Another slice of bizarre, movie-mad brilliance from Winnipeg's Guy Maddin, this is his first feature since 1993's CAREFUL to play outside the festival/art-house circuit. It's 1933, and the Great Depression has hit Winnipeg so hard that the city has been voted the "world capital of sorrow." The only business that's booming is the Muskeg Brewery, owned and operated by haughty beer baroness Lady Port-Huntly (Isabella Rossellini), a glamorous double-amputee who knows that the sadder people are, the more beer they'll drink. Lady Port-Huntly has devised a worldwide radio contest to determine which country produces the saddest music in the world, and once she announces the $25,000 prize, miserable musicians everywhere pack up their sorrows and head for Canada. From the U.S. comes glass-hearted Chester Kent (Mark McKinney), a Winnipeg-born producer of musical spectaculars who was once Lady P.'s lover. Chester's father, Fyodor (David Fox), a WWI veteran whose unrequited love for the malt queen resulted in the loss of her legs, will be representing Canada. But neither father nor son anticipates the sudden of reappearance of Chester's truly miserable brother, world-renowned cellist Roderick (Ross McMillan), who left home 10 years earlier after Chester stole his music box and now bills himself as Gavrillo the Great. How sad is Roderick? So sad he lives in Belgrade and carries his dead son's heart in a jar, pickled in his own tears. Roderick also carries an Edison cylinder recording of what he claims is the saddest song ever, but he has sworn never to play it until he's reunited with his long-gone wife, scatterbrained nympho Narcissa (Maria de Medeiros). Coincidentally, Narcissa, who lives solely according to gut instinct (really — she takes orders from a tapeworm) has since moved to Winnipeg and has been dating Chester. Once Narcissa takes the stage as the star of Chester's splashy, Broadway-style bid for the saddest music in the world, Roderick will once again realize the depths of his brother's perfidy. This very odd but hugely enjoyable musical comedy sounds like typical Maddin — Oedipal drama, frantic editing, dizzy dissolves and homemade sets that would make Dr. Caligari dizzy, all rolled up and packaged like some forgotten Poverty Row programmer from the 1930s — but the original script was actually written by the famed Anglo-Japanese novelist Kazuo Ishiguro (Remains of the Day). Maddin, however, makes the material entirely his own, which is to say you won't see anything quite like it from any other filmmaker working today.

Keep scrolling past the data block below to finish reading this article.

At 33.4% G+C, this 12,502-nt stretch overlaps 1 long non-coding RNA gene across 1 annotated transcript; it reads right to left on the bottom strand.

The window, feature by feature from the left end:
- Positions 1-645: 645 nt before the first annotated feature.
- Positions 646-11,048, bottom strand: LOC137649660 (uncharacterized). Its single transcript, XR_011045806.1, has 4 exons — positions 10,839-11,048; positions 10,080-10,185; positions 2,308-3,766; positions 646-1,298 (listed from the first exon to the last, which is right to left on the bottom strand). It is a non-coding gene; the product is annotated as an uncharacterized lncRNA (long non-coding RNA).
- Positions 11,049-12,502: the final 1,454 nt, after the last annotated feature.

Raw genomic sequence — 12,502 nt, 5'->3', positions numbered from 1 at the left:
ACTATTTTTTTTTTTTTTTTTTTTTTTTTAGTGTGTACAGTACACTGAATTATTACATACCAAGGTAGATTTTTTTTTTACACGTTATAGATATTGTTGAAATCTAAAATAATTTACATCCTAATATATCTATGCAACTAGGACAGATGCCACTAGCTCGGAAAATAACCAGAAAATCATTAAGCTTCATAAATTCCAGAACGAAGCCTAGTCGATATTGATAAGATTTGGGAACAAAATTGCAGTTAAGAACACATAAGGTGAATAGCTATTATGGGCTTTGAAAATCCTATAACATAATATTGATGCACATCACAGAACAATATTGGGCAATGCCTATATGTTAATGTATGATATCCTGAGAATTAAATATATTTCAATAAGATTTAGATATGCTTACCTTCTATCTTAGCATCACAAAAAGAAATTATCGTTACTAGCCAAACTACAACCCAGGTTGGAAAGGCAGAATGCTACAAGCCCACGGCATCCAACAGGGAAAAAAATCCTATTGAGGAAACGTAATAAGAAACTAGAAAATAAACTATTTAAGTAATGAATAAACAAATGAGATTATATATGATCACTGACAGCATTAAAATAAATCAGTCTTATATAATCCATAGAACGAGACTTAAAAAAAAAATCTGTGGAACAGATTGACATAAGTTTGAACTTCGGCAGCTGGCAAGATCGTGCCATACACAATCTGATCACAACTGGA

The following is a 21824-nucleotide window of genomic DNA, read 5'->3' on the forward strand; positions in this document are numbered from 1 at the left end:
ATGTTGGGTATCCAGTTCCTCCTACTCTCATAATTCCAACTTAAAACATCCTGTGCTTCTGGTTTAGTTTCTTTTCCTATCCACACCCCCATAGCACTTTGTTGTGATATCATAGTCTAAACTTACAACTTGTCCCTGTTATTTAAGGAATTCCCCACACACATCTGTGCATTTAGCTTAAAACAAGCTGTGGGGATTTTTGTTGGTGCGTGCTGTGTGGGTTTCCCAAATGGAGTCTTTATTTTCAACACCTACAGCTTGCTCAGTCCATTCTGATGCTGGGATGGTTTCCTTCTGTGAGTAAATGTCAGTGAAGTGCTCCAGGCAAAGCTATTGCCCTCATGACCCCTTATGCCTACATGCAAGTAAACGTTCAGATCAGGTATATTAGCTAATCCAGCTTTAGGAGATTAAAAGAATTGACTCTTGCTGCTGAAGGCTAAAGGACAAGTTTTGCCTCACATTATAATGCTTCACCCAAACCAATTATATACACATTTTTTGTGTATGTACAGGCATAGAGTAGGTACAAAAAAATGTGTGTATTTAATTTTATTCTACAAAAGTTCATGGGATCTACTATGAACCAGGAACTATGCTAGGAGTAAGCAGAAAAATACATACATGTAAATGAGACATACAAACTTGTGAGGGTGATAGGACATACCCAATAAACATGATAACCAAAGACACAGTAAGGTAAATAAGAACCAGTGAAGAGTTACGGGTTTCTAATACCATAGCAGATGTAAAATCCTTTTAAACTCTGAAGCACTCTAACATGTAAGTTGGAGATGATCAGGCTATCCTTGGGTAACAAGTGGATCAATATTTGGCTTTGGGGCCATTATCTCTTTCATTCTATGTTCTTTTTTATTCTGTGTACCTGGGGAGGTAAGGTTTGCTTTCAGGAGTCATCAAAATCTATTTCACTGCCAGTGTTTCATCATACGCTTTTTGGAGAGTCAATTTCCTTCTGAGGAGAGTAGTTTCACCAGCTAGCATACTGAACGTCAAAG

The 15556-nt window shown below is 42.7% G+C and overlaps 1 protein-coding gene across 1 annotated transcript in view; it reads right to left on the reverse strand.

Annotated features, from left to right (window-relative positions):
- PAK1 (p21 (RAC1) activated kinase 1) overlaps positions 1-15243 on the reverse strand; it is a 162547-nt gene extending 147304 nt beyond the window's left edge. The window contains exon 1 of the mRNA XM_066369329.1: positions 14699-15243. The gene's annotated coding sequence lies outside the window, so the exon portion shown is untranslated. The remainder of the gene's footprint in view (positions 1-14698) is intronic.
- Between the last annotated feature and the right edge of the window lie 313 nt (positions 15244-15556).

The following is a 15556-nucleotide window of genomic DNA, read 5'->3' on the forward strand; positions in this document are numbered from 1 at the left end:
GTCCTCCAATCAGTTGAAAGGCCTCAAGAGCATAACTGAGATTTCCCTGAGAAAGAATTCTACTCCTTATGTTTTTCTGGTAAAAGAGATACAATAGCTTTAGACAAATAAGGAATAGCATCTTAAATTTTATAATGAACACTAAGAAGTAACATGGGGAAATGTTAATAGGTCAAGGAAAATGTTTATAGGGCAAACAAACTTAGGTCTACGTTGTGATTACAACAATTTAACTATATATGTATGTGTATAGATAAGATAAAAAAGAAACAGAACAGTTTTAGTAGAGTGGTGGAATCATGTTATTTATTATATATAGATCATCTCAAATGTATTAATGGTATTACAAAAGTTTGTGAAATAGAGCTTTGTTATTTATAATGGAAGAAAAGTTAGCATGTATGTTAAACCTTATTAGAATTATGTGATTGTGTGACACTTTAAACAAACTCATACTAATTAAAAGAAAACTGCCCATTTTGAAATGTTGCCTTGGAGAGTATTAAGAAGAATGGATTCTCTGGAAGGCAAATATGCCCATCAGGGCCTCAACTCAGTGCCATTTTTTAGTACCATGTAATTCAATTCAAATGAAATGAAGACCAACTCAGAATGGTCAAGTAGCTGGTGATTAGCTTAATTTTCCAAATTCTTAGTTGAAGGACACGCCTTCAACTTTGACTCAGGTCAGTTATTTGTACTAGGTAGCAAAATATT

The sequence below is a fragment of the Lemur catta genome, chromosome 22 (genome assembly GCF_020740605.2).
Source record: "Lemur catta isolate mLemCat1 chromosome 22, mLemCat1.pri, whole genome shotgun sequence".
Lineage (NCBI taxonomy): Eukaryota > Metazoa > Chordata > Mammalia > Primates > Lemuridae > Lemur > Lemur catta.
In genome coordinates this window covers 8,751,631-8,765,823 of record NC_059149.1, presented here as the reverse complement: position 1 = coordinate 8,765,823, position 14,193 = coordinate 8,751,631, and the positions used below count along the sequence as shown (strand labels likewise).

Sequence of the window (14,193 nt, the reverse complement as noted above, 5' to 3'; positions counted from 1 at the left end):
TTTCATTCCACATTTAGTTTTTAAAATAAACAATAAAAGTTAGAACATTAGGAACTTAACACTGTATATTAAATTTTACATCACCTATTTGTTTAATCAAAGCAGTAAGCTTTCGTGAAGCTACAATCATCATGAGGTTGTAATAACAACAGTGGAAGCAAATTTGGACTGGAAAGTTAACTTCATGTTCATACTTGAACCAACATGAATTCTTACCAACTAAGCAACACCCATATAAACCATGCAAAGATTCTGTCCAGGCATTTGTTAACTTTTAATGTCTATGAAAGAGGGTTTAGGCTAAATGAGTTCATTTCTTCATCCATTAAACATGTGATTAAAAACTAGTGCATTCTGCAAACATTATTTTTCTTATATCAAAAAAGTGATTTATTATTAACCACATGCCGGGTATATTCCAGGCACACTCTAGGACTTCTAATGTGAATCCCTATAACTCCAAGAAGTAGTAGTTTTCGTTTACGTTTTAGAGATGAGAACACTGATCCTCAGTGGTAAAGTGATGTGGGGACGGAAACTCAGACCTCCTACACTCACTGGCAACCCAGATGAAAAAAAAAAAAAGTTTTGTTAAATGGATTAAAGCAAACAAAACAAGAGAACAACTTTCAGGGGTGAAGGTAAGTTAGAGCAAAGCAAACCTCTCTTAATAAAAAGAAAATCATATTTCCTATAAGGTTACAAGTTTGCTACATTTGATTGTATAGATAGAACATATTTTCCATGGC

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- Released: 2004
- Rating: NR
- Review: Another slice of bizarre, movie-mad brilliance from Winnipeg's Guy Maddin, this is his first feature since 1993's CAREFUL to play outside the festival/art-house circuit. It's 1933, and the Great Depression has hit Winnipeg so hard that the city has been vo… (more)